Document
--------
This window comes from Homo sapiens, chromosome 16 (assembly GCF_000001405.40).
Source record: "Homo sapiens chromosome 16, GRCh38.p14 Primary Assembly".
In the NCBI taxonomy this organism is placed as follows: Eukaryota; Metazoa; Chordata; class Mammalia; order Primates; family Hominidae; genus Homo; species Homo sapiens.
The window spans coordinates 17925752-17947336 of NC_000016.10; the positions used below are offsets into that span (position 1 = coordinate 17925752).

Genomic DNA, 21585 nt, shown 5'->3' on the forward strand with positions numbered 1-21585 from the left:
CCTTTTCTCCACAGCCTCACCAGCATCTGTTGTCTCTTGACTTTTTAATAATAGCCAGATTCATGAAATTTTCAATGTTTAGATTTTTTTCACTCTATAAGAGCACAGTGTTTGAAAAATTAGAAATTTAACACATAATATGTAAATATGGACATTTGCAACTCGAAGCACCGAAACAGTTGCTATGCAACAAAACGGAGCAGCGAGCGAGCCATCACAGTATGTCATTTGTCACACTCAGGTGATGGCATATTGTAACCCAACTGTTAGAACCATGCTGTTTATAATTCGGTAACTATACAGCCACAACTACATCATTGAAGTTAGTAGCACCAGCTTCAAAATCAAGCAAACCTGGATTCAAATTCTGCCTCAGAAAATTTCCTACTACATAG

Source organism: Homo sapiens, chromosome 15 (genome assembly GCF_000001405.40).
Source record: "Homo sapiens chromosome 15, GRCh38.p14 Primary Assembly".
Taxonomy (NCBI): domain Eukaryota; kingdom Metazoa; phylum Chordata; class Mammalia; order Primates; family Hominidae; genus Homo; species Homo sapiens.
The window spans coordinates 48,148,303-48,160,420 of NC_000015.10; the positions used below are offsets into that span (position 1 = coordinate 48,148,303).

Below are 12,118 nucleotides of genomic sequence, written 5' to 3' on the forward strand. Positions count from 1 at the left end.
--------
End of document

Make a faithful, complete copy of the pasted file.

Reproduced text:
This window comes from Homo sapiens, chromosome 16 (assembly GCF_000001405.40).
Source record: "Homo sapiens chromosome 16, GRCh38.p14 Primary Assembly".
In the NCBI taxonomy this organism is placed as follows: Eukaryota; Metazoa; Chordata; class Mammalia; order Primates; family Hominidae; genus Homo; species Homo sapiens.
The window spans coordinates 17925752-17947336 of NC_000016.10; the positions used below are offsets into that span (position 1 = coordinate 17925752).

Genomic DNA, 21585 nt, shown 5'->3' on the forward strand with positions numbered 1-21585 from the left:
CCTTTTCTCCACAGCCTCACCAGCATCTGTTGTCTCTTGACTTTTTAATAATAGCCAGATTCATGAAATTTTCAATGTTTAGATTTTTTTCACTCTATAAGAGCACAGTGTTTGAAAAATTAGAAATTTAACACATAATATGTAAATATGGACATTTGCAACTCGAAGCACCGAAACAGTTGCTATGCAACAAAACGGAGCAGCGAGCGAGCCATCACAGTATGTCATTTGTCACACTCAGGTGATGGCATATTGTAACCCAACTGTTAGAACCATGCTGTTTATAATTCGGTAACTATACAGCCACAACTACATCATTGAAGTTAGTAGCACCAGCTTCAAAATCAAGCAAACCTGGATTCAAATTCTGCCTCAGAAAATTTCCTACTACATAG

Source organism: Homo sapiens, chromosome 15 (genome assembly GCF_000001405.40).
Source record: "Homo sapiens chromosome 15, GRCh38.p14 Primary Assembly".
Taxonomy (NCBI): domain Eukaryota; kingdom Metazoa; phylum Chordata; class Mammalia; order Primates; family Hominidae; genus Homo; species Homo sapiens.
The window spans coordinates 48,148,303-48,160,420 of NC_000015.10; the positions used below are offsets into that span (position 1 = coordinate 48,148,303).

Below are 12,118 nucleotides of genomic sequence, written 5' to 3' on the forward strand. Positions count from 1 at the left end.